Larry Fink

"Racism which formed this country, still forms this country deeply.  We have a lot of work to do... [D]emocracy by its very definition, is supposed to be a conversation with the past, a conversation with the present and the conversation for the future.  Right now we’re stuck with a non-conversant modality, which is nothing but hostile stagnation." Larry Fink, 2020
 

On 28th August 1963, more than 2,000 buses, 21 chartered trains, 10 chartered airliners, plus a huge number of cars, all converged on Washington D.C. All regularly scheduled planes, trains, and buses were also filled to capacity.

The March on Washington – or March on Washington for Jobs and Freedom, to give it it’s full title – attracted a quarter of a million people, including Harry Belafonte, Sidney Poitier, James Baldwin, Marlon Brando, Judy Garland and Sammy Davis, Jr.

It was the first time in the history of the United States that a political event of such size had been initiated and mobilised by African Americans. 

Dr Martin Luther King closed the march with his era-defining I Have A Dream speech.

Following the recently offered prints of Aria Isadora’s March on Manhattan image, David Hill Gallery and Carrie Scott are working with Larry Fink to release prints of Many Shades of Concern, Washington, August 28, 1963.  In the composition, a southern sharecropper takes center stage.  His stature and stance, flanked on either side by billowing American flags, is totemic.  He is powerful in his determination, his back turned against the accepted symbol of the so-called 'American Dream', just as society has turned its back to him. 57 years later, Americans like him are still waiting for a change to come.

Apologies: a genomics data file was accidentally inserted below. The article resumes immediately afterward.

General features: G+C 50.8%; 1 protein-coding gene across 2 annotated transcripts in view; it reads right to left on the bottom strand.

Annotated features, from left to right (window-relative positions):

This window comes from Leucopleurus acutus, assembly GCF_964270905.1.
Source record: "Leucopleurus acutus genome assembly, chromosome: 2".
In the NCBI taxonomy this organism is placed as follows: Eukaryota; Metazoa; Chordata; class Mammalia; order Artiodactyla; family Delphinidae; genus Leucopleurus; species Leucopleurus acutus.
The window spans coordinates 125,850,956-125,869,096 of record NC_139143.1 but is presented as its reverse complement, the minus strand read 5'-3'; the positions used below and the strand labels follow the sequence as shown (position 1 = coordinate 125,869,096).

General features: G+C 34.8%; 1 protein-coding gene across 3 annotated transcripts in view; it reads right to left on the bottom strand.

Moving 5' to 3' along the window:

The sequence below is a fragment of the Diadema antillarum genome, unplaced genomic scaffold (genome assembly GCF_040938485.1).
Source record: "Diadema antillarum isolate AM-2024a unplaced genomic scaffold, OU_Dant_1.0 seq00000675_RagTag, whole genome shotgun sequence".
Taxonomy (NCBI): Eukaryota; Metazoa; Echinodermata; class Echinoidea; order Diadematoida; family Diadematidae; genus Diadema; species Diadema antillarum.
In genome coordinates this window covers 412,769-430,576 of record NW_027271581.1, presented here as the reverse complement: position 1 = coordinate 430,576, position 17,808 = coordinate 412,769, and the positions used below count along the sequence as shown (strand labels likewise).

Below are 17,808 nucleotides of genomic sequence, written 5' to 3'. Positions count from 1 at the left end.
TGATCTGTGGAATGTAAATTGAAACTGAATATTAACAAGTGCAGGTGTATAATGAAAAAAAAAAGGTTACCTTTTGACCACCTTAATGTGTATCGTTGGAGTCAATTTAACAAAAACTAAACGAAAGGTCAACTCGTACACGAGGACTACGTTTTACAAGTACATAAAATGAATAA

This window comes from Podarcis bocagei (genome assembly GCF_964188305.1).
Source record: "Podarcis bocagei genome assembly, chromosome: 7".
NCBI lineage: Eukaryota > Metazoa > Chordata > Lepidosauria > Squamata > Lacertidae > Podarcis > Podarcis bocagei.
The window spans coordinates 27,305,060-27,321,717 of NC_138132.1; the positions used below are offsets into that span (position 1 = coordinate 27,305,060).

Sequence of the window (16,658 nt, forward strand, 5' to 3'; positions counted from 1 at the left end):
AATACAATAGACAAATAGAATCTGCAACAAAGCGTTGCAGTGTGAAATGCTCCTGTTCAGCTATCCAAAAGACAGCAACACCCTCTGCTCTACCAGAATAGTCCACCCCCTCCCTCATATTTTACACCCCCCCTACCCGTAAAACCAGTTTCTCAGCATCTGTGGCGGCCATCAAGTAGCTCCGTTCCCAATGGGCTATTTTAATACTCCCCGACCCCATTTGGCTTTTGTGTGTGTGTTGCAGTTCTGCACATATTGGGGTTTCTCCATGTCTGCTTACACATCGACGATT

100% of net income will go to The Until Freedom organisation, as per the wishes of Larry Fink, Carrie Scott and David Hill. Neither the artist or the dealers will profit from print sales.
 

Many Shades of Concern, Washington, August 28, 1963 is available in two sizes:

16 x 20 in. (40 x 50 cm) silver gelatin exhibition print, signed by the artist and numbered, in an edition of eight. These prints are priced at £5,000, including VAT, unframed

9 x 12 in. (23 x 30.5 cm) Baryta print, stamped with the artist's signature, in unlimited edition, at GBP £100, including VAT, unframed

 

Until Freedom is a social justice organisation working to address systemic and racial injustice. The founders and leaders of Until Freedom have a proven track record of over two decades of collective work in criminal justice reform, gun violence prevention, immigrant rights, and cultural engagement. In the words of Until Freedom, 'Everyone is worthy, everyone is needed to win'.